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I'm developing a WinForms application for 2 clients. The difference between the clients are only in branding: ClientA gets LogoA.png. ClientB gets LogoB.png. I need to ship the application to them as in installer and as zip file with all executables.

I'm thinking putting the images in different resource files and compile them as satellite assemblies and on the build server, when I produce zip-file and installer, I include only ResourceA for ClientA and ResourceB for ClientB. That is the plan, but I've never done this before.

The documentation says that resource files should be identified by language and culture codes. Both of my clients will run their machines in English (en-GB or en-US). I can ignore the recommendation and call the resources by the name of clients. But would they be picked up by the application? (taking there is only one resource file and machine culture does not match the resource culture code).

Is there a better solution for that?

p.s. I know about compiler directives, but it is making code hacky and dirty. Possibly, in the future, clients will have different text on the screens and that is the perfect case for the resources.

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2 Answers 2

up vote 1 down vote accepted

You can create a separate build configuration for each company. Then you can change the .csproj file to have msbuild tasks which will replace default resource file with chosen company resources, here is example how to check current configuration in msbuild.

<PropertyGroup Condition="'$(Configuration)' == 'CompanyABuild'">
  //set resource to point to company A
</PropertGroup>
<PropertyGroup Condition="'$(Configuration)' == 'CompanyBBuild'">
    //set resource to point to company B
</PropertGroup>
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That issue took too much time for what it is. I went down the "dirty" path with double compilation. –  trailmax Jul 15 '13 at 13:11

You can add to separate resource file one for clientA another one for clientB (ClientA.resx, Clinetb.resx). Then add a config entry in your app.config file with the name of the resource to use. Then you need to create a wrapper class which will provide you resources depending on the config value, you need to use dynamic objects and resource managers here is a sample code:

 class Program
    {
        static void Main(string[] args)
        {
            var res = new CompanyAResource();

            var companyResources = new global::System.Resources.ResourceManager("ConsoleApplication1.CompanyAResource", typeof(CompanyAResource).Assembly);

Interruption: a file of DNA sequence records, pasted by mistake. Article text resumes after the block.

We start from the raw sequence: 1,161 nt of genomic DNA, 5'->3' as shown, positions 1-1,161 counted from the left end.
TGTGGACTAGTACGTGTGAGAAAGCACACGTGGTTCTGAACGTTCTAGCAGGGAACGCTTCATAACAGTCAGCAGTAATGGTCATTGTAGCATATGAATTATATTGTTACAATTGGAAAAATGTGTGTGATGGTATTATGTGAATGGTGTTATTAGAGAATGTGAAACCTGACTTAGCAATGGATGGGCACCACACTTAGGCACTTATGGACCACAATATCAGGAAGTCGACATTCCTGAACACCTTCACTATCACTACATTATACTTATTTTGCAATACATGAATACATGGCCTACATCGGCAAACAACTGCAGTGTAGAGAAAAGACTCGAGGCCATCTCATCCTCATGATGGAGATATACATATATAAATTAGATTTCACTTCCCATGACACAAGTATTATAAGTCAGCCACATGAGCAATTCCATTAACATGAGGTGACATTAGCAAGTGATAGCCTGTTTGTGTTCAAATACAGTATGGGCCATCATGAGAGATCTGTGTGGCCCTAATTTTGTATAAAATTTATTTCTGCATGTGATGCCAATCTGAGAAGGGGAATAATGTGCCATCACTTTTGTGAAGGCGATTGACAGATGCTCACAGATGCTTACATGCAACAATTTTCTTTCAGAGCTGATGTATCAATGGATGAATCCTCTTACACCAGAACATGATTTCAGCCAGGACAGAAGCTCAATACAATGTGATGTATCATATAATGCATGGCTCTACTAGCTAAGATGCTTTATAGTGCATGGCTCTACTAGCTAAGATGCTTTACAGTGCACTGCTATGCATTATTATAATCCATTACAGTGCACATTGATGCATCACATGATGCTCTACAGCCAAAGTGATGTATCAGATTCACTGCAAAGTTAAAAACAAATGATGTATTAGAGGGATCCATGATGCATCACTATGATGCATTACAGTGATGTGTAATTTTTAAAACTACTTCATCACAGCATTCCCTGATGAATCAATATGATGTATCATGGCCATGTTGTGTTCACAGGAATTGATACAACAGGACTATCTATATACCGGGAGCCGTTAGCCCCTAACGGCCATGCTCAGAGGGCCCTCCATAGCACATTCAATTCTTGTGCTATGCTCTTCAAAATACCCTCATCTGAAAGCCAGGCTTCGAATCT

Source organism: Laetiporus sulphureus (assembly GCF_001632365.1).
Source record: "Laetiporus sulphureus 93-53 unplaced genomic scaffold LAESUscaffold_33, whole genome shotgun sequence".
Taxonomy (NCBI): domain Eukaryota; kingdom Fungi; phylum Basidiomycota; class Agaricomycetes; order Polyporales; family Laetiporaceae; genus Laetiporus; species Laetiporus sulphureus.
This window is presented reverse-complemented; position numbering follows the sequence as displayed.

dynamic resources = new DynamicResources(companyResources);

            string name = resources.CompanyName;

            Console.WriteLine(name);

        }     
    }

    public class DynamicResources : System.Dynamic.DynamicObject
    {
        private ResourceManager resources;

        public DynamicResources(ResourceManager resources)
        {
            this.resources = resources;
        }      

        public override bool TryGetMember(System.Dynamic.GetMemberBinder binder, out object result)
        {
            result = this.resources.GetString(binder.Name);
            return true;
        }      
    }
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I thought about it. That would involve deploying different client configurations which I would like to avoid. Also this would allow users to change app.config and use other branding. –  trailmax Jul 12 '13 at 16:09
    
If you don't want to ship all the resource with our app, you need to have a separate build for each company. Before building the app you can substitute the resource file for the company you are building for, for instance you can use msbuild tasks to automate the process –  Alexandr Mihalciuc Jul 12 '13 at 16:14
    
That also came to my mind. But this would violate "Build Once" rule of Continuous Delivery. I'd rather build all resources at the same time as all other assemblies and remove extras as a final step, before I create installers. –  trailmax Jul 12 '13 at 21:51
    
Anyway, thanks for the suggestion with config. I think I'll create assemblies with resources, build them all at the same time as the main app. And then get them loaded via reflection: scan app folder for assemblies with resources. Take one available and load images from there. –  trailmax Jul 12 '13 at 21:54

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